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This book combines three influential and much-quoted books Savannah Syncopators; Blacks, Whites and Blues and Recording the Blues, updated with additional new essays, which collectively confront the problem of how, when and from where the blues emerged and developed. It emphasizes the significance of the African heritage, the mutuality of much white and black music and the role of recording in consolidating the blues. Redressing some of the misconceptions that persist in writing on African-American music, it will be essential reading for all enthusiasts of blues, jazz and country music.
|Publisher:||Cambridge University Press|
|Edition description:||Revised Edition|
|Product dimensions:||7.00(w) x 9.80(h) x 1.10(d)|
Table of Contents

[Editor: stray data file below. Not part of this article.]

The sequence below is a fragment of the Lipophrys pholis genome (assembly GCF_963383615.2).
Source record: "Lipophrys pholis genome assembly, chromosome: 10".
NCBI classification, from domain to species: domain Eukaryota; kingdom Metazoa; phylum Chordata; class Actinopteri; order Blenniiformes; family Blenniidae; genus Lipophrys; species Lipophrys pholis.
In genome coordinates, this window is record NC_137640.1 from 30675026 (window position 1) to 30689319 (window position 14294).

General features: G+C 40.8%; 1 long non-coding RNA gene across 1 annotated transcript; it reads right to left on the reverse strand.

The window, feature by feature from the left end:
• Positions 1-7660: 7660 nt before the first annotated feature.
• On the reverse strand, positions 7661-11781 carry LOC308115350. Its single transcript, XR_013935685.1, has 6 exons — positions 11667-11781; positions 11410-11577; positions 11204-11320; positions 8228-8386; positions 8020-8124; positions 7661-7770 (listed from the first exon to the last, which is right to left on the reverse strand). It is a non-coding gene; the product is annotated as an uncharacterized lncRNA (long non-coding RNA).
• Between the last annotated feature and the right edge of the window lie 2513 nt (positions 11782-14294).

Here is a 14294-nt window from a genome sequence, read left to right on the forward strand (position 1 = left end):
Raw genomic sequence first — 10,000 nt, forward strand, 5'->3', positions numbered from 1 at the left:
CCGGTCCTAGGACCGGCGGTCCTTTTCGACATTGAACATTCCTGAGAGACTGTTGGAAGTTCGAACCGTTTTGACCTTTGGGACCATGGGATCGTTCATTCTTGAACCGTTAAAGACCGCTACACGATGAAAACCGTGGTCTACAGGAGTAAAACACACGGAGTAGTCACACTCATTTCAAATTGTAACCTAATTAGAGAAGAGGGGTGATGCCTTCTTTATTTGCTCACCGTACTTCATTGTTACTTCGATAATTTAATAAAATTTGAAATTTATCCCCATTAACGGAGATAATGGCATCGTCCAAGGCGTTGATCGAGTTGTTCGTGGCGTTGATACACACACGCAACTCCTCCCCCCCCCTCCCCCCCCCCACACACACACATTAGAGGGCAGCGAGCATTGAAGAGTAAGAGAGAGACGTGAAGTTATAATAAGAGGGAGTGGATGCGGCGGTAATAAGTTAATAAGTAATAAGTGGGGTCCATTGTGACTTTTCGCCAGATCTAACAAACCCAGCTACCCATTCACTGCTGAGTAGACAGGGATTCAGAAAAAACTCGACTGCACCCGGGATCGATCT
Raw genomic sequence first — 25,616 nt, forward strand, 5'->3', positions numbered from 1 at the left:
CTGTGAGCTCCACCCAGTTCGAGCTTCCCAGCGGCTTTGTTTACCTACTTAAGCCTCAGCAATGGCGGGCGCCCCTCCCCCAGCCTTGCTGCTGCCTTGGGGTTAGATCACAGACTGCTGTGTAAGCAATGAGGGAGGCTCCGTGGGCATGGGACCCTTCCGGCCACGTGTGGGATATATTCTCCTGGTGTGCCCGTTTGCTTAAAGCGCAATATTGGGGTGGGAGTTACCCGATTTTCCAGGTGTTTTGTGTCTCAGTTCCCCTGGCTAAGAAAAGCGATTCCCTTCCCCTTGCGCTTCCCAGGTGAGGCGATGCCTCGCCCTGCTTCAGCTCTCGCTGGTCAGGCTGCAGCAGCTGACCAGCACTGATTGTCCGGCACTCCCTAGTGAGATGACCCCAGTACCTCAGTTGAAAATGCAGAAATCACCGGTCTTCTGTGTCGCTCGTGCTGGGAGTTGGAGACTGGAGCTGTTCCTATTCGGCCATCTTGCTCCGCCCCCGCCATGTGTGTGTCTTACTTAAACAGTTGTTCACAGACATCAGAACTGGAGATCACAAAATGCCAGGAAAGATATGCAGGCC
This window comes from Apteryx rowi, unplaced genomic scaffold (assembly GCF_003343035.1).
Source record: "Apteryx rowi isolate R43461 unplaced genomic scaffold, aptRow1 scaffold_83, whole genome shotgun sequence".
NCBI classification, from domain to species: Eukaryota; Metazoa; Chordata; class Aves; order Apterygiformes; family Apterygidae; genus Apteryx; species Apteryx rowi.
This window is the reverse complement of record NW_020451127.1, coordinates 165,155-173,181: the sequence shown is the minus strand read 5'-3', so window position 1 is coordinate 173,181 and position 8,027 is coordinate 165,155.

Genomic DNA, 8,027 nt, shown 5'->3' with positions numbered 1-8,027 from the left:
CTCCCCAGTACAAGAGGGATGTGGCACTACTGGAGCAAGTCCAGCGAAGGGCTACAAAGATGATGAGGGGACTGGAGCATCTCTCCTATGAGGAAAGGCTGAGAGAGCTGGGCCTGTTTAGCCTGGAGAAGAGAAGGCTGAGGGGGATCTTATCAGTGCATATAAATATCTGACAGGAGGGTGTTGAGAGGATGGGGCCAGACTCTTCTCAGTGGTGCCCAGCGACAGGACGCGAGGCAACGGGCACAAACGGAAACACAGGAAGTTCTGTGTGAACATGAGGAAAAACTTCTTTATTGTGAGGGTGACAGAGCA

Introduction: yonder come the Blues Paul Oliver; Book One. Savannah Syncopators: African retentions in the Blues: 1. Afternoon - Nangodi; 2. Africa and jazz historian; 3. Music in West Africa; 4. Savannah song; 5. The source of the slaves; 6. Africa and the Blues; 7. Afterword Paul Oliver; Book Two. Blacks, Whites and Blues: Foreword; 8. Minstrelsy; 9. Old familiar tunes; 10. Letting out the Blues; 11. The Idea of the White People; 12. Out West; 13. Out East; 14. Afterword Tony Russell; Book Three. Recording The Blues: 15. The birth of a new industry; 16. The new market 1920-2; 17. The classic blues; 18. Into the field 1927-30; 19. Hard times; 20. Urban blues 1934-40; 21. End of an era 1941-5 Robert M. W. Dixon and John Godrich; 22. Afterword Howard Rye.